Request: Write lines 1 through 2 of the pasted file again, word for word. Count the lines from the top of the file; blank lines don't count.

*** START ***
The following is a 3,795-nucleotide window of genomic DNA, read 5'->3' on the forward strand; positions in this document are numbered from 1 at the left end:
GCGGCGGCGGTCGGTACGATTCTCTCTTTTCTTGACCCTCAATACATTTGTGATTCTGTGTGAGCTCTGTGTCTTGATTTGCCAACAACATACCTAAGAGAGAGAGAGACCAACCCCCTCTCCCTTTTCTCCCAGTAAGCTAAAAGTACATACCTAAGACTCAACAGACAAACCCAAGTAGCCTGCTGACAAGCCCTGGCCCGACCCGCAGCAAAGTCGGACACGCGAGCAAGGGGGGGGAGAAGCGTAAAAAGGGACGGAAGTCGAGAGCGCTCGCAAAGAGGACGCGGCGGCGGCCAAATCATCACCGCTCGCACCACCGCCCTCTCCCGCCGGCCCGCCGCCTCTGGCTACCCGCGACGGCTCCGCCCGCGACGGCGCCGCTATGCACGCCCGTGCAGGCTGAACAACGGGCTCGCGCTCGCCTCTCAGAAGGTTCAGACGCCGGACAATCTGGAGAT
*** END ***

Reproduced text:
The following is a 3,795-nucleotide window of genomic DNA, read 5'->3' on the forward strand; positions in this document are numbered from 1 at the left end:
GCGGCGGCGGTCGGTACGATTCTCTCTTTTCTTGACCCTCAATACATTTGTGATTCTGTGTGAGCTCTGTGTCTTGATTTGCCAACAACATACCTAAGAGAGAGAGAGACCAACCCCCTCTCCCTTTTCTCCCAGTAAGCTAAAAGTACATACCTAAGACTCAACAGACAAACCCAAGTAGCCTGCTGACAAGCCCTGGCCCGACCCGCAGCAAAGTCGGACACGCGAGCAAGGGGGGGGAGAAGCGTAAAAAGGGACGGAAGTCGAGAGCGCTCGCAAAGAGGACGCGGCGGCGGCCAAATCATCACCGCTCGCACCACCGCCCTCTCCCGCCGGCCCGCCGCCTCTGGCTACCCGCGACGGCTCCGCCCGCGACGGCGCCGCTATGCACGCCCGTGCAGGCTGAACAACGGGCTCGCGCTCGCCTCTCAGAAGGTTCAGACGCCGGACAATCTGGAGAT